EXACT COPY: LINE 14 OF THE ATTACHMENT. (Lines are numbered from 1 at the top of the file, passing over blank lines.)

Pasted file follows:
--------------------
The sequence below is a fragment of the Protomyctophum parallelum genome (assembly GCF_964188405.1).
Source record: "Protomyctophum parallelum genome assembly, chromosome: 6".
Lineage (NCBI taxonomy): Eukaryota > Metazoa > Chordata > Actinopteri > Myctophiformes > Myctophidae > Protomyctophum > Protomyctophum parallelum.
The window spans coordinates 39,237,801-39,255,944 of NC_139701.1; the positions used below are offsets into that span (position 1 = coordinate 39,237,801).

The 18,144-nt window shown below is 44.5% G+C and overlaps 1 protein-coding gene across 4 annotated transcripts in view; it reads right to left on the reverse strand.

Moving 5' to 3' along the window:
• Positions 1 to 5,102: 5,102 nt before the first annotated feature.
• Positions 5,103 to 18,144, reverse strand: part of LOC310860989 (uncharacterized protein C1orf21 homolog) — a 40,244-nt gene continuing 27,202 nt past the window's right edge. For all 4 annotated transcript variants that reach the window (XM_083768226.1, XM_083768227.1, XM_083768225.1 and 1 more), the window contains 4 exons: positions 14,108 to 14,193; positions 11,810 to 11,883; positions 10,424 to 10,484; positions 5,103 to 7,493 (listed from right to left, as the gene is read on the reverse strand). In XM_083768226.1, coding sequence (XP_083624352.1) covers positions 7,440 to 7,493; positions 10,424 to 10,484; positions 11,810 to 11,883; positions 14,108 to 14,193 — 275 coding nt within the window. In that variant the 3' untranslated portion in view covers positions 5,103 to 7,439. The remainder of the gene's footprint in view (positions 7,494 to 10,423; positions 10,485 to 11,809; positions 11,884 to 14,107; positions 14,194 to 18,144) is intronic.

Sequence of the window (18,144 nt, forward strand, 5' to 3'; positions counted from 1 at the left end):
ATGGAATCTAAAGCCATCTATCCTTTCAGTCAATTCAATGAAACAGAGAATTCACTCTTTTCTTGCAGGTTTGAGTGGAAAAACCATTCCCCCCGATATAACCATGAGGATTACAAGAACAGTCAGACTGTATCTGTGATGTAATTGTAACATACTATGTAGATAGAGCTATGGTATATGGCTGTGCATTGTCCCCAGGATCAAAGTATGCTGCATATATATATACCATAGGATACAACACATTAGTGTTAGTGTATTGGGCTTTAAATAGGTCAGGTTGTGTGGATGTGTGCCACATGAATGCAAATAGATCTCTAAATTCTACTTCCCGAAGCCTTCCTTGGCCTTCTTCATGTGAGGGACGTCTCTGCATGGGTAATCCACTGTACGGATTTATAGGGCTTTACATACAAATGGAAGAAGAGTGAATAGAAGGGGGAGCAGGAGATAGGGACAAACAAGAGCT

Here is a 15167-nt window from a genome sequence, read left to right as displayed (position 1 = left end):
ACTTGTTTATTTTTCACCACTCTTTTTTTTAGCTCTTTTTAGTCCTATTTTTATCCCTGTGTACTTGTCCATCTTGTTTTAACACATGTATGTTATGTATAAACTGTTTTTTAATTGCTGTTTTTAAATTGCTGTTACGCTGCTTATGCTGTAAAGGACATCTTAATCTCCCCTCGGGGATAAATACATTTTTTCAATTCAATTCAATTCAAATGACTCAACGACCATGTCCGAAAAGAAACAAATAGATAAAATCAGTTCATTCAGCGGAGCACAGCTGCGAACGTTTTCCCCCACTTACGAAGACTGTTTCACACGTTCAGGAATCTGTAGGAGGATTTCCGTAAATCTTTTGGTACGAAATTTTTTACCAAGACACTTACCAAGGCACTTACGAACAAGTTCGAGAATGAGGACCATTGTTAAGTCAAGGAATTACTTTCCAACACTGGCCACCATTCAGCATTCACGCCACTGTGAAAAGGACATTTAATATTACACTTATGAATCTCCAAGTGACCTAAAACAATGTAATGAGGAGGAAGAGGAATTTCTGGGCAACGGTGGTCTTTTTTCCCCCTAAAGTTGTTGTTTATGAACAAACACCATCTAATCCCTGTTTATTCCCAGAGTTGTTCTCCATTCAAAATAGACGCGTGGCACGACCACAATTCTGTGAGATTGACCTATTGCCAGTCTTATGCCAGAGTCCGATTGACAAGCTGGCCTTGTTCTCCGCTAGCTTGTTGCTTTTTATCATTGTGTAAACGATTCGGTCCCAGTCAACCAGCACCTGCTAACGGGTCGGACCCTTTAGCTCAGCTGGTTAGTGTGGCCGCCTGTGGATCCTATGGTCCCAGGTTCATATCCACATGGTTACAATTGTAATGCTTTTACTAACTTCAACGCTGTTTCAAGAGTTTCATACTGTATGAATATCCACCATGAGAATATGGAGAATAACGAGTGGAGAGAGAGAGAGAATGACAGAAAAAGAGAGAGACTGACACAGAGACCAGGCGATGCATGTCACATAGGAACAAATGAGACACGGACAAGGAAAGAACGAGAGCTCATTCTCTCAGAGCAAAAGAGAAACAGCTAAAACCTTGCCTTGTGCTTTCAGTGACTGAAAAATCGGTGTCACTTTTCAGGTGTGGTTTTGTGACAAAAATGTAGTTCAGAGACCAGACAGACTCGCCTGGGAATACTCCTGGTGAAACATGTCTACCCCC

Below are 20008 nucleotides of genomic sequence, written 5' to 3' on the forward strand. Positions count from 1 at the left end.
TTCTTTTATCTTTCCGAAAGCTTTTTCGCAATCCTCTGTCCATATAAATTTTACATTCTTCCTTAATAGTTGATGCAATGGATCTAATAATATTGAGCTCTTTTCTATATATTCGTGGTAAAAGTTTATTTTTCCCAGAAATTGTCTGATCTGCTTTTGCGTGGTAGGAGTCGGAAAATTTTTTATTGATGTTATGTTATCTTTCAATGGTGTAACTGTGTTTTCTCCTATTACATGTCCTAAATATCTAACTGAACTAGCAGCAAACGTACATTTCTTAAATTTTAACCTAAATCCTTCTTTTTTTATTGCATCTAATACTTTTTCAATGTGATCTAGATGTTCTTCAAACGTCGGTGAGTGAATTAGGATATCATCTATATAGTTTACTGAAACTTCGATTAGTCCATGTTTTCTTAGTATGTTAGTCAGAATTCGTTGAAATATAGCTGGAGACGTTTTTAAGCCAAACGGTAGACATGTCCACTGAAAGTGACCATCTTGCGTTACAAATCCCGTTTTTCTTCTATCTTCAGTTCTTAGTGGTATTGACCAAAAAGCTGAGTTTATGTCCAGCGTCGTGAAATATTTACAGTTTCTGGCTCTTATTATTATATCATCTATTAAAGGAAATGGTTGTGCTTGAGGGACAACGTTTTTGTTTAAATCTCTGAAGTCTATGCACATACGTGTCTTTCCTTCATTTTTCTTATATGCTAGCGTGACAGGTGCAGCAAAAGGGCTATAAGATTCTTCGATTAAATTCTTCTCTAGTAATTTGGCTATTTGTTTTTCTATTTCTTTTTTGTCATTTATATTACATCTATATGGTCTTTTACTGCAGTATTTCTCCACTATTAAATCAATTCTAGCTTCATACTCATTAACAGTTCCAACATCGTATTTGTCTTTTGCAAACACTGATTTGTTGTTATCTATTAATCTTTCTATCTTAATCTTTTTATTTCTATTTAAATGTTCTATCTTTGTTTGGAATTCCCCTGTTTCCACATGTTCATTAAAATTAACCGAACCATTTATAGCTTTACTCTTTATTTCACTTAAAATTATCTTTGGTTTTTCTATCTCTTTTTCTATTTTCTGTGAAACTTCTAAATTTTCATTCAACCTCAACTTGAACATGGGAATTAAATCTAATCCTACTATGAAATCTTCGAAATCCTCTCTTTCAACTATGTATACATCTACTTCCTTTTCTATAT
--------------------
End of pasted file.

TTCTTTTATCTTTCCGAAAGCTTTTTCGCAATCCTCTGTCCATATAAATTTTACATTCTTCCTTAATAGTTGATGCAATGGATCTAATAATATTGAGCTCTTTTCTATATATTCGTGGTAAAAGTTTATTTTTCCCAGAAATTGTCTGATCTGCTTTTGCGTGGTAGGAGTCGGAAAATTTTTTATTGATGTTATGTTATCTTTCAATGGTGTAACTGTGTTTTCTCCTATTACATGTCCTAAATATCTAACTGAACTAGCAGCAAACGTACATTTCTTAAATTTTAACCTAAATCCTTCTTTTTTTATTGCATCTAATACTTTTTCAATGTGATCTAGATGTTCTTCAAACGTCGGTGAGTGAATTAGGATATCATCTATATAGTTTACTGAAACTTCGATTAGTCCATGTTTTCTTAGTATGTTAGTCAGAATTCGTTGAAATATAGCTGGAGACGTTTTTAAGCCAAACGGTAGACATGTCCACTGAAAGTGACCATCTTGCGTTACAAATCCCGTTTTTCTTCTATCTTCAGTTCTTAGTGGTATTGACCAAAAAGCTGAGTTTATGTCCAGCGTCGTGAAATATTTACAGTTTCTGGCTCTTATTATTATATCATCTATTAAAGGAAATGGTTGTGCTTGAGGGACAACGTTTTTGTTTAAATCTCTGAAGTCTATGCACATACGTGTCTTTCCTTCATTTTTCTTATATGCTAGCGTGACAGGTGCAGCAAAAGGGCTATAAGATTCTTCGATTAAATTCTTCTCTAGTAATTTGGCTATTTGTTTTTCTATTTCTTTTTTGTCATTTATATTACATCTATATGGTCTTTTACTGCAGTATTTCTCCACTATTAAATCAATTCTAGCTTCATACTCATTAACAGTTCCAACATCGTATTTGTCTTTTGCAAACACTGATTTGTTGTTATCTATTAATCTTTCTATCTTAATCTTTTTATTTCTATTTAAATGTTCTATCTTTGTTTGGAATTCCCCTGTTTCCACATGTTCATTAAAATTAACCGAACCATTTATAGCTTTACTCTTTATTTCACTTAAAATTATCTTTGGTTTTTCTATCTCTTTTTCTATTTTCTGTGAAACTTCTAAATTTTCATTCAACCTCAACTTGAACATGGGAATTAAATCTAATCCTACTATGAAATCTTCGAAATCCTCTCTTTCAACTATGTATACATCTACTTCCTTTTCTATAT